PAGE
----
Home Arts The Weakerthans: music the way it’s meant to be

The Weakerthans: music the way it’s meant to be

by Archives December 5, 2001
Ego is not a word The Weakerthans are very concerned with.
Fame and life in the spotlight is of little importance to the quartet from Winnipeg, which is evident in how they carry themselves on stage, void of all pretensions and pompousness.
Their genre of music is not an easy one to define, as their songs range from a clean, polished brand of punk rock to slower, stirringly beautiful and brooding folk-influenced songs.
The Weakerthans (John K. Samson, Stephen Carroll, John P. Sutton, and Jason Tait) have attained their own version of success the hard way: word of mouth combined with incessant touring.
Since the release of their 1997 debut Fallow, followed by the 2000 release of Left and Leaving, the band hasn’t had much radio support, nor have they had much time to catch their breaths, touring all over Canada, the US, and even Europe.
On Dec. 2, The Weakerthans finally made it to the Cabaret on St. Laurent after having to postpone an earlier show in Montreal due to September’s terrorist attacks.
Supporting them was an exciting band from Ontario known as The Constantines, crafting a very unique punk rock sound full of raw and passionate energy.
The night, however, belonged to The Weakerthans, and their ability to captivate an audience was obvious as their appreciative fans watched the four musicians whisk through a solid hour and a half’s worth (including two encores) of songs.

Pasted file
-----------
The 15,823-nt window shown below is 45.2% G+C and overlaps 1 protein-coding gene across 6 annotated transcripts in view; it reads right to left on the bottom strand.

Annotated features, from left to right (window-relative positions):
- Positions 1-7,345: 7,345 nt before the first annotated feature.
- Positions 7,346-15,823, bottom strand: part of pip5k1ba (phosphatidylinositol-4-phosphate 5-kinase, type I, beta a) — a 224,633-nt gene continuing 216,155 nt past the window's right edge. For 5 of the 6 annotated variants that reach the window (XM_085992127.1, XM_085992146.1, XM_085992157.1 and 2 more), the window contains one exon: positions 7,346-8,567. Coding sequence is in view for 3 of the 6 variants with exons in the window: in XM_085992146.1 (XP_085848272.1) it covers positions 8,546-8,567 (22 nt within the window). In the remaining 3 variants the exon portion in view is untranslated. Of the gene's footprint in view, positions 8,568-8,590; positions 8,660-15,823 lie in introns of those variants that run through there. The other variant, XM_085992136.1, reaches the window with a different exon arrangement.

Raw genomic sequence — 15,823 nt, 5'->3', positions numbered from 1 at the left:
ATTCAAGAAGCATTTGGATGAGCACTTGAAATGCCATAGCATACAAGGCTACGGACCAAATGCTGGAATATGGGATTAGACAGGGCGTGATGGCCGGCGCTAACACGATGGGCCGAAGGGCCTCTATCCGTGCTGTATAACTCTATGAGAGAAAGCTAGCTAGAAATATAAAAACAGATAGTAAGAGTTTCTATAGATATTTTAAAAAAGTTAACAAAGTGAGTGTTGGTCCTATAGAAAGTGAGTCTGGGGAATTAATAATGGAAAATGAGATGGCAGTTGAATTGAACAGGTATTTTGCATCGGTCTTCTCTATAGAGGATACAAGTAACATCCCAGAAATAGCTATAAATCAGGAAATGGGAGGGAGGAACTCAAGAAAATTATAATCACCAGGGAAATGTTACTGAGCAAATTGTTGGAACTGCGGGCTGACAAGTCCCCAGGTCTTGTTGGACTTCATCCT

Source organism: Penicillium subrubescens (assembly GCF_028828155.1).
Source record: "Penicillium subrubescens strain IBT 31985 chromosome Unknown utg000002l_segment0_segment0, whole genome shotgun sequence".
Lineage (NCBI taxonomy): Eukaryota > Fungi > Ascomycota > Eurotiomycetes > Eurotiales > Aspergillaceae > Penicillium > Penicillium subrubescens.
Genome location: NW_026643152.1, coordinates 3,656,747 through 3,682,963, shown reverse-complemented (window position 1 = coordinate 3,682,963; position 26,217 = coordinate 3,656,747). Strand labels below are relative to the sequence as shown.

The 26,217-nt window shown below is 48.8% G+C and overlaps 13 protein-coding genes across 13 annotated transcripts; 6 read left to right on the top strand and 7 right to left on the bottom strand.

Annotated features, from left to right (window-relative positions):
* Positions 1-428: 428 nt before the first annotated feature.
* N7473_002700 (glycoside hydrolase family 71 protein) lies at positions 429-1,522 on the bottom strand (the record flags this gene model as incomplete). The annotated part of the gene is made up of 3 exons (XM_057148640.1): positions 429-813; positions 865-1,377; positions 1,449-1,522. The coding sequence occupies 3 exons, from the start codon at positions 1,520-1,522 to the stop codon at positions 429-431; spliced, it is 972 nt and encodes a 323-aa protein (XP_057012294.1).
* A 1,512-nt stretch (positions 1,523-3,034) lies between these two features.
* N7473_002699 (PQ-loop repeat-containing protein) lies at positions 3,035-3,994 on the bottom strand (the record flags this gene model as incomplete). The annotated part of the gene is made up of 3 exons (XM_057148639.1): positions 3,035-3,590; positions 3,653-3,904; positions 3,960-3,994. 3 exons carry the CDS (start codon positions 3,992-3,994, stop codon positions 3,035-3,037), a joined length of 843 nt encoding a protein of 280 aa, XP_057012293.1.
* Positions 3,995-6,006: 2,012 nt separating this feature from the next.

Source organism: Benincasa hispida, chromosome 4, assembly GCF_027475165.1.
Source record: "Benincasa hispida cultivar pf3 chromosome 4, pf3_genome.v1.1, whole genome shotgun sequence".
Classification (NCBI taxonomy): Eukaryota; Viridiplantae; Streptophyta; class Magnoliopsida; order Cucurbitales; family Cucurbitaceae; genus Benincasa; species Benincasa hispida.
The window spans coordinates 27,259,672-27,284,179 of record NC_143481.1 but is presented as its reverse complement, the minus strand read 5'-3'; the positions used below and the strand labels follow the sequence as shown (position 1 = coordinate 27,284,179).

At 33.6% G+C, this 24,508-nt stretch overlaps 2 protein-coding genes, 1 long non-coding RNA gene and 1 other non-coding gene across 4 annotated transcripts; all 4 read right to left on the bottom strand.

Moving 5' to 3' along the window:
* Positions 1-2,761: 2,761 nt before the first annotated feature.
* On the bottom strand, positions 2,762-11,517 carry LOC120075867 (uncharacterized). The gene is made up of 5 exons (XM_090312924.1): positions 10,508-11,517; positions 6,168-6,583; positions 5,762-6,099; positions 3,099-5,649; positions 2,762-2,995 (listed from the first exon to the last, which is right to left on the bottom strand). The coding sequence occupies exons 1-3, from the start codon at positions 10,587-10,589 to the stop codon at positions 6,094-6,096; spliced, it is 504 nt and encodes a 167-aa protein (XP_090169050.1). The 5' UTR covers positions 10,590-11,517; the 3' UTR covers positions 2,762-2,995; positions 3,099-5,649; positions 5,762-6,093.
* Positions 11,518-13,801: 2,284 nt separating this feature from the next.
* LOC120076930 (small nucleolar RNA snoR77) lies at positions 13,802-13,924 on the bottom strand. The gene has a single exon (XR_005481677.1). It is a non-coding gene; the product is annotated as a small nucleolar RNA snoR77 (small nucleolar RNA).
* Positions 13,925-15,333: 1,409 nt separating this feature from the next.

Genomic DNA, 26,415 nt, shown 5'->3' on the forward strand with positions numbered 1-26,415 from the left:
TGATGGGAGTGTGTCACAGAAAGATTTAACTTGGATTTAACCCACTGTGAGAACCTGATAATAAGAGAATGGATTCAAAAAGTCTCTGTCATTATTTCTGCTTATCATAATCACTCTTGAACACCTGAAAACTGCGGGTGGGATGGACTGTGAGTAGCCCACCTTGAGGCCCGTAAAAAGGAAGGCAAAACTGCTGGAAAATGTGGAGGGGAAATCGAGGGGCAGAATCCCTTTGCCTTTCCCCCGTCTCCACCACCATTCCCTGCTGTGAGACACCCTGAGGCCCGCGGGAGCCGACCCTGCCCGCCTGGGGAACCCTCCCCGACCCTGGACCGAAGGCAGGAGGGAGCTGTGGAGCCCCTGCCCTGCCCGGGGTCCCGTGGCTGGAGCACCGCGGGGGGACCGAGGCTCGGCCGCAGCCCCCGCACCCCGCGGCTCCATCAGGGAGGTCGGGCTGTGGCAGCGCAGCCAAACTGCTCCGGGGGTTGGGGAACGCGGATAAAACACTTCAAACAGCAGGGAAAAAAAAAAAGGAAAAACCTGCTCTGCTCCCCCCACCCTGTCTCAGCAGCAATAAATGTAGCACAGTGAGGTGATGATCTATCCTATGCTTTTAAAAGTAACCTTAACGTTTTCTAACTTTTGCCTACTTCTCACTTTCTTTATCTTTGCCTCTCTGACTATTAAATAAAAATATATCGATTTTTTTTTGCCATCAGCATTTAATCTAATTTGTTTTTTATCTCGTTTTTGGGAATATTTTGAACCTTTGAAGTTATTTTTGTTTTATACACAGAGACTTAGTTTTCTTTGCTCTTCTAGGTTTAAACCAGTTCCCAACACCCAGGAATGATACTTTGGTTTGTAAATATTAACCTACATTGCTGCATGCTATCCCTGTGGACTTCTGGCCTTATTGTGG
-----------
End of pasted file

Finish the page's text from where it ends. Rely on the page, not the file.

Refreshingly, The Weakerthans have stuck close to their common beliefs, refusing to sign to any major label (they’re signed to Canadian indie label G-7 Welcoming Committee) and even undertaking the daunting task of self-management.
It comes as no surprise that The Weakerthans are a highly politicized band.
Despite the fact that singer John K. Samson is the former bass player for leftist punk band Propaghandi, the musical similarities between them and his present band are sparse.
Samson enthralled the crowd with his enchanting and introspective lyrics while guitarist Stephen Carroll gracefully wielded his guitar as if it were merely an extension of his body.
Their set contained a varied combination of songs, some fast-paced and enlivened, others slow and soft.
Highlights were aplenty.
Of course, always a favourite is Wellington’s Wednesday, where, halfway through the song, Samson hands over his guitar to an audience member summoned from the crowd.
What proceeded was a killer guitar solo from this shaggy-haired fan, no doubt living out his ultimate rock n’ roll fantasy, that surprisingly seems to fit the song quite nicely. Cliched? Probably. Pretentious? Not in the least.

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